4) Attractiveness – we are similarly wired (particularly men) to physically attractive people. While tastes vary, the common rule is we are attracted to healthy and familiar (ie like us) looking people. The ‘beauty premium’ is well acknowledged, attractive people have more opportunities made available to them, though attractive women can be marked-down by other women.
In terms of the traits of Soft Messengers the authors explore Connectedness, our need to as social animals to find common ground with others and ‘belong’.
5) Warmth – signals care and kindness, and shows benevolence and respect to others, which is appreciated and catalyses influence. Interestingly, it is more valued by liberals, say the authors – and so has more impact in some areas than others. They explain warmth as being positive, social reward (gain some tangible, not financial, recognition for work) and compassion and also appreciative humility (I couldn’t have done this without help from others, rather than I don’t deserve this, which is self-abasing humility). Warmth can be perceived as weakness if overplayed, however, so needs a steely resolve within it, not just the compassion.
6) Vulnerability – this is well-covered by others, famously Brené Brown’s TED talk – and increasingly explored at business schools. It plays to part of our brain that recognises the authenticity vulnerability can bring. Ideally, though it is ‘retrospective’, instances of having been vulnerable previously not currently.
7) Trustworthiness – the authors split this into competence-based and integrity-based. With both of these consistency remains the key element, and as is well-understood, once broken Trust is very difficult to regain.
8) Charisma – is easy to spot but difficult to define. The authors suggest it a recipe that includes the ingredients of self-confidence, expressiveness, energy, optimism, (collectively – surgency) and also rhetoric, risk-taking, and creativity – with different quantities for different people, but all able to tap into the collective energy of their group and reducing complexity to simple messages, often with affective story-telling. Konstantin Tskhay’s work on charisma suggests it is a combination of two of the previous cited factors influence (dominance) and affability (warmth).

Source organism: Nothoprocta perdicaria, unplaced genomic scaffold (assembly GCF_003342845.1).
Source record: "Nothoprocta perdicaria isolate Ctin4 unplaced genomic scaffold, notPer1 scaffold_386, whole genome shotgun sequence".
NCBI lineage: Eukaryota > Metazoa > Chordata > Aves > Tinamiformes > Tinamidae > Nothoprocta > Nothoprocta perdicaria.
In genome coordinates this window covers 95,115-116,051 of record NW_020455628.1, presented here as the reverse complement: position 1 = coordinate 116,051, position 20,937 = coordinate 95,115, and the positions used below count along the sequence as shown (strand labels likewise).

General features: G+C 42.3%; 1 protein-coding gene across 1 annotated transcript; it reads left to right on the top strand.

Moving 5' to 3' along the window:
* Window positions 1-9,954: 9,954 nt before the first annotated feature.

Traditionally, men have been associated with the Hard traits while women with the Soft ones, though women clearly fair better on attractiveness generally.
The authors put together an accessible and lively narrative around how we are influenced by others, citing a huge range of academic research and real-life examples. Much of the advice in the book is universal, though some examples do seem culturally Anglo-Saxon and less applicable elsewhere. The main thrust of their content though is well-worth digesting – are we listning to people due to their status or warmth, or because they have something useful to say? And how many people who have useful things to say are not being listened to?
The reality is that in order to be heard – and heeded – you will need to adopt some of these capabilities. We, as humans, have evolved to respond to the Hard traits over millenia, and that is not going to change any time soon.
Author/s Name/s: Stephen Martin and Joseph Marks
Publisher: Random House Books
Publishing Date: September, 2019
Number of Pages: 284
Author Knowledge Rating: 1-5 (based on their years of experience, academic expertise in subject areas, and exposure to cross-functional thinking in the area)
Readability: 1-5 score(1=dense and v academic; 5=frantic; page turner)
Appropriate Length: (1=could have been written in 25% of the length;5=could have been longer)
Core Idea Value: (1=nonsense (or entirely esoteric); 5=game-changer)